The Interix subsystem provides a fully POSIX-compliant environment that runs as a native subsystem in the Windows kernel. It includes both the Korn Shell and the C Shell and over 350 command-line utilities. If you install Interix Software Development Kit (SDK), you have full support for more than 1,900 UNIX functions.
Installing Interix Subsystem, Base Utilities and SDK from the Command Line
Windows Services for UNIX version 3.0 uses Microsoft Installer for installation. As a result, you can install individual modules of the product from the command line. If previous components of Windows Services for UNIX have been installed, you must include these components in the addlocal
parameter of the installation command line, separated by a comma (,). If you do not do so, these products are removed during the installation of Interix. If you install Interix SDK automatically, the Interix subsystem and the base utilities are automatically included in the installation.
To install Interix from the command line:
- Log onto the Windows computer with an administrative level account.
- Open a command window. Click Start, click Run, type in cmd and click OK.
- Insert the Services for UNIX version 3.0 CD into the CD drive. (Drive D: for this example.)
- You can install various combinations of the Interix subsystem and interix SDX. These include:
- From the command prompt, to install the Interix Subsystem and Base
Utilities:msiexec /I D:\sfusetup.msi /qb addlocal="BaseUtils" [targetdir="install
- To install Base Utilities and the GNU Utilitiesmsiexec /I D:\sfusetup.msi /qb addlocal="GNUUtils" \
- To install Base Utilities, UNIX Perl and GNU Utilitiesmsiexec /I D:\sfusetup.msi /qb addlocal="GNUUtils,UNIXPerl" \
- To install the Interix SDK, including Base Utilitiesmsiexec /I D:\sfusetup.msi /qb addlocal="InterixSDK" [targetdir="install
- To install the GNU SDK and GNU Utilities (includes Interix SDK and Base Utilities)msiexec /I D:\sfusetup.msi /qb addlocal="GNUSDKSDK,GNUUtils " \
- Default install path is "\SFU".Note:Services for UNIX should be installed in a directory without spaces in the path to prevent problems with some components of SFU. Microsoft recommends that you install SFU to the default directory.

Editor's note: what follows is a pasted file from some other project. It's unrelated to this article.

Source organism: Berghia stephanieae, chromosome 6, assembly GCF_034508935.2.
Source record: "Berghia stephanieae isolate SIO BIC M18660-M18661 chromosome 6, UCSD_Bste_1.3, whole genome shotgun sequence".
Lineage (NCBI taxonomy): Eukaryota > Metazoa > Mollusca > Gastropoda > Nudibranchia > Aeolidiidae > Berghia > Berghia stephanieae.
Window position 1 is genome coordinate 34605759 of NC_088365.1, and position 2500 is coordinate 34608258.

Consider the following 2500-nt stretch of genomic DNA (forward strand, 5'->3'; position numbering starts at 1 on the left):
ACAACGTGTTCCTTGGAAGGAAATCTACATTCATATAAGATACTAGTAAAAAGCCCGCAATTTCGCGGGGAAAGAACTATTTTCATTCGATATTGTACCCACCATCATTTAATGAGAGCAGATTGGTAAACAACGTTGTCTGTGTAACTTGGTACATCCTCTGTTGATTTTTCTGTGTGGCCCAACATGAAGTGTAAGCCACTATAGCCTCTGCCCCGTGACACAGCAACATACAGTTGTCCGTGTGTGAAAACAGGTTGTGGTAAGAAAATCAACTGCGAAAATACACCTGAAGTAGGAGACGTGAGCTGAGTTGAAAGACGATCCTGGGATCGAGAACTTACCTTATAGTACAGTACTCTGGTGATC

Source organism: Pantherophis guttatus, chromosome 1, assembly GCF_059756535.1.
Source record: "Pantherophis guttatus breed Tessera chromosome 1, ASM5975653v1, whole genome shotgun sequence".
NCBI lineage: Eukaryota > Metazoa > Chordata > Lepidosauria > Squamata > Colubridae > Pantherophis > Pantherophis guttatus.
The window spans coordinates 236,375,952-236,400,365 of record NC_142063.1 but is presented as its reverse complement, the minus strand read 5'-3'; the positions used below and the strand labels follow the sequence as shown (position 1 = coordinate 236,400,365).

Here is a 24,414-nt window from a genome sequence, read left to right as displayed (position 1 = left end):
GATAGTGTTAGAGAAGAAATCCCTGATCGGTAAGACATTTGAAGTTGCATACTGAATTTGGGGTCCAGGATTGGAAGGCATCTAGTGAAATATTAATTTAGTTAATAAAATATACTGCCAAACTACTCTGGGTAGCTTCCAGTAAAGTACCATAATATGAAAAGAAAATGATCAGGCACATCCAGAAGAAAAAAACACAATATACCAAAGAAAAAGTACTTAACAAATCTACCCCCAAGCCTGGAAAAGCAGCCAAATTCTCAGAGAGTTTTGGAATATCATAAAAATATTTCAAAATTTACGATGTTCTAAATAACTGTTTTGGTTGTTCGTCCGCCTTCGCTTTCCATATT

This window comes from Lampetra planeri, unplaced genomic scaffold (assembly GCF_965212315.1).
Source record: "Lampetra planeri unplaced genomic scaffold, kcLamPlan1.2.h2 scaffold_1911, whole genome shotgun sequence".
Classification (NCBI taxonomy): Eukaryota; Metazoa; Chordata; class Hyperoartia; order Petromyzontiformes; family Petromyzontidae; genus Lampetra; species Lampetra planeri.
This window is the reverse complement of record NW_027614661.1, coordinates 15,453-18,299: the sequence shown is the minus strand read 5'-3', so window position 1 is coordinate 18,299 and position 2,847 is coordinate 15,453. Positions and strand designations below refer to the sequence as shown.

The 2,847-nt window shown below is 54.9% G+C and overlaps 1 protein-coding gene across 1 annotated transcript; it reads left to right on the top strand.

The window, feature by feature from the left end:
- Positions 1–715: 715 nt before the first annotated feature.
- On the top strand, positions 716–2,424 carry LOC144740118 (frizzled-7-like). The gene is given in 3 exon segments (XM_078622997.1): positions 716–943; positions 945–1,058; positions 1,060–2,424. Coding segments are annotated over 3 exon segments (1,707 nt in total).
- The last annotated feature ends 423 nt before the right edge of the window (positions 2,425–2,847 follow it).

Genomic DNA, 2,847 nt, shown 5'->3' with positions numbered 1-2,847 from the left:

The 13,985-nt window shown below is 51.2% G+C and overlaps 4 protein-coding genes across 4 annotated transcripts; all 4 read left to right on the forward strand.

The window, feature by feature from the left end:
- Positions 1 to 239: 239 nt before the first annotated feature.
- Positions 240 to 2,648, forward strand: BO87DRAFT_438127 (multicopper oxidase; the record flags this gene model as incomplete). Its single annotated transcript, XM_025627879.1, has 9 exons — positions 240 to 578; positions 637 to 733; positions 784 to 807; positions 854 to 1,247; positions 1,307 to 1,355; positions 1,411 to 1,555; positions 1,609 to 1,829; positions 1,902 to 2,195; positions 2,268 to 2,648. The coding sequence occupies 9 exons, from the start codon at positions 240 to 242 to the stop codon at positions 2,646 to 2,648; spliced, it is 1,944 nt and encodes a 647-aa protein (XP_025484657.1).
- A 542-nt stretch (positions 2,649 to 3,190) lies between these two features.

- To include the Product Key as part of the command line, add pidkey="key"
where "key" is the 25 character product key, without dashes. Note: If you are installing the base utilities with the /qb option, you will be required to choose whether you want to enable setuid behavior for Interix programs. (If you are using the /q option, setuid behavior will be disabled by default.) The choice you make will affect both system security and how certain Interix programs behave.
According to the POSIX standard, a file has permissions that include bits to set a UID (setuid) and set a GID (setgid) when the file is executed. If either or both bits are set on a file, and a process executes that file, the process gains the UID or GID of the file. When used carefully, this mechanism allows a nonprivileged user to execute programs that run with the higher privileges of the file's owner or group. When used incorrectly, however, this can present security risks by allowing nonprivileged users to perform actions that should only be performed by an administrator. For this reason, Windows Services for UNIX Setup does not enable support for this mechanism by default.
You should enable support for setuid behavior only if you are sure you will be running programs that require support for this behavior. Even if you do not enable support for setuid behavior when installing Windows Services for UNIX, you can enable it later.
- A reboot will be required.
Note: If installing from a telnet prompt, where no GUI is available, or via a script, modify the command line by changing the /qb to /q. This will install without any user interaction at all. By default the setuid behavior will be disabled. See the install.htm on the Services for UNIX CD.
Note: The addlocal parameter to msiexec show above is case and space
sensitive. Installation will fail if the exact case above is not followed.
Note: These options may also be installed from the Installation Wizard by selecting a custom installation.
For additional information about performing maintenance tasks after a UNIX-to-Windows Migration, click the article number below
to view the article in the Microsoft Knowledge Base:
HOW TO: Perform Maintenance and Ancillary Tasks after a UNIX-to-Windows Migration